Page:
These aren’t just people we see on our television screens week after week. We come to care about them the way we care about our friends and family—until they suddenly disappear from our lives via a long-awaited series finale or an unexpected cancellation. That’s why I love it when shows like Parks and Recreation and 30 Rock give us flash-forwards to beloved characters’ futures, or old favorites like Arrested Development and Full House get new life via Netflix reboots or spinoffs. When it comes to finales, I don’t want ambiguity. I want to know everybody will be okay decades into the future. But what of those characters who ride off into the sunset, never to be heard from again? I know I’m not the only one who continues to think about the fates of fictional characters years after they last graced our TV screens. Here, the television characters I miss the most and think about surprisingly often:
1. Julia Salinger, ‘Party of Five’
Oh, Julia. You were so smart, so beautiful, yet made so many terrible decisions. I couldn’t help but relate to you because we were the same age, had annoying little sisters, and wanted to be writers. True, my life was not touched by dead parents or teen pregnancy, but on some level, I really got you, even if you always made the wrong decisions when it came to your love life. Truth be told, I was always a little envious of you, with lots of cute boys (and once a girl) who vied for your love, and no parents to prevent you from throwing house parties or tell you that teen marriage might possibly be a bad idea. But we all do stupid things in college, and we all grow up a little wiser. I hope you’re a bestselling author now or, at the very least, a hugely successful mom blogger.
2. Alex P. Keaton, ‘Family Ties’
Alex P. Keaton was my first fictional love. Granted, at the age of 6, I didn’t really know what love was, and that whole Republican thing probably would have ended up being a deal breaker anyway. The last we saw of Alex, he was headed to New York City for a hotshot job with a big investment firm. I hope he at least had the integrity to avoid making the sort of bad decisions that contributed to the financial crisis of 2008. Or that if he did, he emerged wiser and more humble and applied his considerable talents to running a nonprofit or volunteering as a docent at the Nixon Library.
3. Rudy Huxtable, ‘The Cosby Show’
Rudy, I’m sorry you and your show are now forever-associated with an alleged rapist. But nobody can deny that you and your siblings were fictional stand-ins for so many of us children of the ’80s. Everybody wanted to be as effortlessly cool as Denise and as popular as Theo. But I related to you the most because, like Party of Five‘s Julia, you were exactly my age. We reached so many milestones (friendship dramas, first crushes) together and you also understood the embarrassment of having a slightly bumbling but ultimately well-meaning father. Like me, you’re approaching your 20th high school reunion. I hope that you get to attend it boasting about a few fancy degrees and a pile of professional accolades, like so many of my brilliant, ass-kicking, real-life female friends. I also hope you get to enjoy 15 minutes of Internet fame when one of your nieces or nephews unearths that old video of your family performing “Night Time Is the Right Time” and posts it to YouTube.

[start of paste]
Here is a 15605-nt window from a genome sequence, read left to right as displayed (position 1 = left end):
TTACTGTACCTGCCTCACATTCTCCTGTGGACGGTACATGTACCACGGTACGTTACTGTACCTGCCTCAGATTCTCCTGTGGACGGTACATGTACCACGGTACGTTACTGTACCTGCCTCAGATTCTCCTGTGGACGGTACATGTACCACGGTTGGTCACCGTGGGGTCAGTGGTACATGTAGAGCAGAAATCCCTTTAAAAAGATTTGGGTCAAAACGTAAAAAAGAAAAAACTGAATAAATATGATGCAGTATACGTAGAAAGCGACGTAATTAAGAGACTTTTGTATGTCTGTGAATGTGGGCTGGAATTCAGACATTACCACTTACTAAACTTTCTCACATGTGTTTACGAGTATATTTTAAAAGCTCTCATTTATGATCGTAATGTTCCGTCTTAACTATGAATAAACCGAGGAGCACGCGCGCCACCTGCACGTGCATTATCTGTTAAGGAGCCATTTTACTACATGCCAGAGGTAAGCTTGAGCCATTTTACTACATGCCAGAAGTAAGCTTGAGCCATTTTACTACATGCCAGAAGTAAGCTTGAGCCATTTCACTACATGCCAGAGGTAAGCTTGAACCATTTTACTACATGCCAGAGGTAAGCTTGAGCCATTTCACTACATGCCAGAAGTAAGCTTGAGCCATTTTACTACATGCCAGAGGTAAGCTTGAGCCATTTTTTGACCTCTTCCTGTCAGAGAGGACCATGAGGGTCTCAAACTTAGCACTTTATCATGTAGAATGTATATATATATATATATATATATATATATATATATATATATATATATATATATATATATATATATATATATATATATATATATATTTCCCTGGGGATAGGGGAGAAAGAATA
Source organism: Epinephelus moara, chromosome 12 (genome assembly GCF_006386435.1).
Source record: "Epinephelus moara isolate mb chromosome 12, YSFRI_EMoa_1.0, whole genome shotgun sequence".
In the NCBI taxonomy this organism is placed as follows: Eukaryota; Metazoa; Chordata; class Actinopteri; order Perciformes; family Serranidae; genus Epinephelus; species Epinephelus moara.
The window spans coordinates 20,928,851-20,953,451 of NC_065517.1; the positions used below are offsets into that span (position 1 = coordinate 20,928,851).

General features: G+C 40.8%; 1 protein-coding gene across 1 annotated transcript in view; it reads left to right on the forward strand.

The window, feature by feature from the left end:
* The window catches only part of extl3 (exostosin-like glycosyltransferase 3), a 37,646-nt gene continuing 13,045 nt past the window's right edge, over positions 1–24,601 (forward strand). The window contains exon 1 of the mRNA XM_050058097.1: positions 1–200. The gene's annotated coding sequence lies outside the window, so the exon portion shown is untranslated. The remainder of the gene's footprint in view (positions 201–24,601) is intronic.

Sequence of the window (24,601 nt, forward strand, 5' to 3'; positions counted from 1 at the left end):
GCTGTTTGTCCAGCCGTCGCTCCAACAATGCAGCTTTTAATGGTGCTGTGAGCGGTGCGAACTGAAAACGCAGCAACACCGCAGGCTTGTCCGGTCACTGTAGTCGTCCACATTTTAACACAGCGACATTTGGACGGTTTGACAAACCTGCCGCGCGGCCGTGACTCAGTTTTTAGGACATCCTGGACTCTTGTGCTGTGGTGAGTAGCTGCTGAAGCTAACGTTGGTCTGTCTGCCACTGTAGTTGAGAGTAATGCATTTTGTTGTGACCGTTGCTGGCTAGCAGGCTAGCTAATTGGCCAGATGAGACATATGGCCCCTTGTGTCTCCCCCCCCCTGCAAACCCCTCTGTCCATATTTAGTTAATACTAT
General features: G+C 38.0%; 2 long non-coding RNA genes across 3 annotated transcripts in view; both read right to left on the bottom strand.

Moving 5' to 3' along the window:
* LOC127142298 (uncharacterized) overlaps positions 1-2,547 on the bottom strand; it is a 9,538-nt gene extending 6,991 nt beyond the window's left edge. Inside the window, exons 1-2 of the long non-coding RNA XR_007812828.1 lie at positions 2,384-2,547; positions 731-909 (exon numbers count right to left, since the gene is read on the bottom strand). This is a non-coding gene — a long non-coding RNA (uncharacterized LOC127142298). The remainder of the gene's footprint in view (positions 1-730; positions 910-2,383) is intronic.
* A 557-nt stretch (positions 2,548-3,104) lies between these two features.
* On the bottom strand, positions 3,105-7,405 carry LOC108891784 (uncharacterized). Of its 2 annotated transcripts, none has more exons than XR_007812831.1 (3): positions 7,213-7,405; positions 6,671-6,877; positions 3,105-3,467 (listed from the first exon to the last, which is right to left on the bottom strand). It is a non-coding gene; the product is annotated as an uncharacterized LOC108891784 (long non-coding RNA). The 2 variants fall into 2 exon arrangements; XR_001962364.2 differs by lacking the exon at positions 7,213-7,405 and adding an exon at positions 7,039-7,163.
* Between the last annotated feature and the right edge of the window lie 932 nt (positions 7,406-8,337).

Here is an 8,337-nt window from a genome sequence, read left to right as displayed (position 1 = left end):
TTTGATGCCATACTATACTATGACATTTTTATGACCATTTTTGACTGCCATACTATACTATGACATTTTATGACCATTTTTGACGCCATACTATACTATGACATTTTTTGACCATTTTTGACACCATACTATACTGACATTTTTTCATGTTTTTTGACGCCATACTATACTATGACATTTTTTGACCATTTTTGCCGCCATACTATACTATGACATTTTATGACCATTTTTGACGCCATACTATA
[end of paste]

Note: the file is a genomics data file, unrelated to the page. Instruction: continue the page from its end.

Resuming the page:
4. Kevin Arnold, ‘The Wonder Years’
The Wonder Years gave us more closure than most finales, with an epilogue that featured adult Kevin’s voiceover relating the news of his father’s death and that he and high school sweetheart Winnie Cooper did not stay together forever. But whatever happened after that? We know that Kevin and his wife-who-is-not-Winnie eventually had a son. Don’t we all want to know how he would have fared raising his Gen X (Millennial?) kids in the ’80s and ’90s? And is it too much to hope that his son and a future child of Winnie Cooper’s might one day meet at a neighborhood reunion and fall in love?
5. Monica, Rachel, Phoebe, Chandler, Ross, and Joey, ‘Friends’
We’ve all agreed to forget Joey ever existed, right? It’s been 11 years since Rachel got off that plane, and Chandler and Monica moved to the suburbs with their twins. How are the friends handling middle age and parenting tweens? Actually, I’m not very interested in that because that’s the life I live on a daily basis, and trust me when I tell you it’s not very exciting. Whenever I think about Friends, I think about Phoebe and her cute husband Mike (played by Paul Rudd!). I hope that whatever they’re doing, they’re still super weird and happy together.
In the case of television finales, perhaps a little ambiguity is a good thing. Unlike my mom’s cousin or that one girl I once had one college class with, the once-beloved characters who meant something to me at certain times of my life will never occasionally pop up in my Facebook feed with a picture of the dessert they had last night or a weird political rant. Maybe if they did, I wouldn’t spend so much time obsessing over what happened to them.
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